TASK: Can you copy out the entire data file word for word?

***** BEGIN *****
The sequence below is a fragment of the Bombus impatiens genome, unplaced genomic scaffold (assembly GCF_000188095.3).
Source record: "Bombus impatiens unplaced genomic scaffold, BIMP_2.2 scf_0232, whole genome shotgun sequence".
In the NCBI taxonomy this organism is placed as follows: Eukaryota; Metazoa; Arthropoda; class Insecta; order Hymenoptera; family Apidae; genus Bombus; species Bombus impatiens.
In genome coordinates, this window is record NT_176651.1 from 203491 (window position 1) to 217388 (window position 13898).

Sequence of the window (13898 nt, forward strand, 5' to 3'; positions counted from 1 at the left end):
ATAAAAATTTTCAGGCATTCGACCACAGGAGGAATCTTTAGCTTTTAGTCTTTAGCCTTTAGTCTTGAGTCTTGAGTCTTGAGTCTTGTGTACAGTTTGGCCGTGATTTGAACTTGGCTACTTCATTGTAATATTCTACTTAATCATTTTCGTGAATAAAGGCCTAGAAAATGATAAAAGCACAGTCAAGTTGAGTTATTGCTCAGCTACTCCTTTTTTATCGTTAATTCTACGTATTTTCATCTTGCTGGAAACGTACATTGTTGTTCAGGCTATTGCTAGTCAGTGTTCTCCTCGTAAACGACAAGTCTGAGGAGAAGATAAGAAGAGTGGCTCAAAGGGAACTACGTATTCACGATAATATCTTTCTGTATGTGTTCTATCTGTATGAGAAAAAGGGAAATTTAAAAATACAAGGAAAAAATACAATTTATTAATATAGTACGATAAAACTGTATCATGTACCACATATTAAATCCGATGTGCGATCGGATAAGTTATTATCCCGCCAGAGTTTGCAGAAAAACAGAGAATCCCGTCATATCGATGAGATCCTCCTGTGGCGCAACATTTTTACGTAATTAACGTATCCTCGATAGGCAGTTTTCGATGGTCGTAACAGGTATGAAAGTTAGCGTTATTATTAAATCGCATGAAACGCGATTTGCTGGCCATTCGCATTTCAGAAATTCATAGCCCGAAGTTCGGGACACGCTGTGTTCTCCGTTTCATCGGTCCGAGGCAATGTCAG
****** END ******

The sequence below is a fragment of the Bombus impatiens genome, unplaced genomic scaffold (assembly GCF_000188095.3).
Source record: "Bombus impatiens unplaced genomic scaffold, BIMP_2.2 scf_0232, whole genome shotgun sequence".
In the NCBI taxonomy this organism is placed as follows: Eukaryota; Metazoa; Arthropoda; class Insecta; order Hymenoptera; family Apidae; genus Bombus; species Bombus impatiens.
In genome coordinates, this window is record NT_176651.1 from 203491 (window position 1) to 217388 (window position 13898).

Sequence of the window (13898 nt, forward strand, 5' to 3'; positions counted from 1 at the left end):
ATAAAAATTTTCAGGCATTCGACCACAGGAGGAATCTTTAGCTTTTAGTCTTTAGCCTTTAGTCTTGAGTCTTGAGTCTTGAGTCTTGTGTACAGTTTGGCCGTGATTTGAACTTGGCTACTTCATTGTAATATTCTACTTAATCATTTTCGTGAATAAAGGCCTAGAAAATGATAAAAGCACAGTCAAGTTGAGTTATTGCTCAGCTACTCCTTTTTTATCGTTAATTCTACGTATTTTCATCTTGCTGGAAACGTACATTGTTGTTCAGGCTATTGCTAGTCAGTGTTCTCCTCGTAAACGACAAGTCTGAGGAGAAGATAAGAAGAGTGGCTCAAAGGGAACTACGTATTCACGATAATATCTTTCTGTATGTGTTCTATCTGTATGAGAAAAAGGGAAATTTAAAAATACAAGGAAAAAATACAATTTATTAATATAGTACGATAAAACTGTATCATGTACCACATATTAAATCCGATGTGCGATCGGATAAGTTATTATCCCGCCAGAGTTTGCAGAAAAACAGAGAATCCCGTCATATCGATGAGATCCTCCTGTGGCGCAACATTTTTACGTAATTAACGTATCCTCGATAGGCAGTTTTCGATGGTCGTAACAGGTATGAAAGTTAGCGTTATTATTAAATCGCATGAAACGCGATTTGCTGGCCATTCGCATTTCAGAAATTCATAGCCCGAAGTTCGGGACACGCTGTGTTCTCCGTTTCATCGGTCCGAGGCAATGTCAG